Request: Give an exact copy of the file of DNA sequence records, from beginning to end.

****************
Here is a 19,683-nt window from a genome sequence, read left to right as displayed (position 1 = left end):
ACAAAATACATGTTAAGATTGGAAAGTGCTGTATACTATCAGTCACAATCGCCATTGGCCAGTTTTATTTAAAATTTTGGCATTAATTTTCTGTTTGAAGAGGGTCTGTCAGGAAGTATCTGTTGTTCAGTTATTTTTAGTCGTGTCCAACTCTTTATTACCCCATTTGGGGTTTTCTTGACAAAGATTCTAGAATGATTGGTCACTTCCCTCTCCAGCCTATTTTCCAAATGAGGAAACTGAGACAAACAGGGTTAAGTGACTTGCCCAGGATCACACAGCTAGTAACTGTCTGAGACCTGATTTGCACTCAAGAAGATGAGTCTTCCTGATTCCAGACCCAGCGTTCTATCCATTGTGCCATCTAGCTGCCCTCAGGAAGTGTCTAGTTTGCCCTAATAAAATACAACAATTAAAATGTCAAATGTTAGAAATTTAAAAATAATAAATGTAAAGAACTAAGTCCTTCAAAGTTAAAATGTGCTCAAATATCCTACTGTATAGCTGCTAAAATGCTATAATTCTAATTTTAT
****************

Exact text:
Here is a 19,683-nt window from a genome sequence, read left to right as displayed (position 1 = left end):
ACAAAATACATGTTAAGATTGGAAAGTGCTGTATACTATCAGTCACAATCGCCATTGGCCAGTTTTATTTAAAATTTTGGCATTAATTTTCTGTTTGAAGAGGGTCTGTCAGGAAGTATCTGTTGTTCAGTTATTTTTAGTCGTGTCCAACTCTTTATTACCCCATTTGGGGTTTTCTTGACAAAGATTCTAGAATGATTGGTCACTTCCCTCTCCAGCCTATTTTCCAAATGAGGAAACTGAGACAAACAGGGTTAAGTGACTTGCCCAGGATCACACAGCTAGTAACTGTCTGAGACCTGATTTGCACTCAAGAAGATGAGTCTTCCTGATTCCAGACCCAGCGTTCTATCCATTGTGCCATCTAGCTGCCCTCAGGAAGTGTCTAGTTTGCCCTAATAAAATACAACAATTAAAATGTCAAATGTTAGAAATTTAAAAATAATAAATGTAAAGAACTAAGTCCTTCAAAGTTAAAATGTGCTCAAATATCCTACTGTATAGCTGCTAAAATGCTATAATTCTAATTTTAT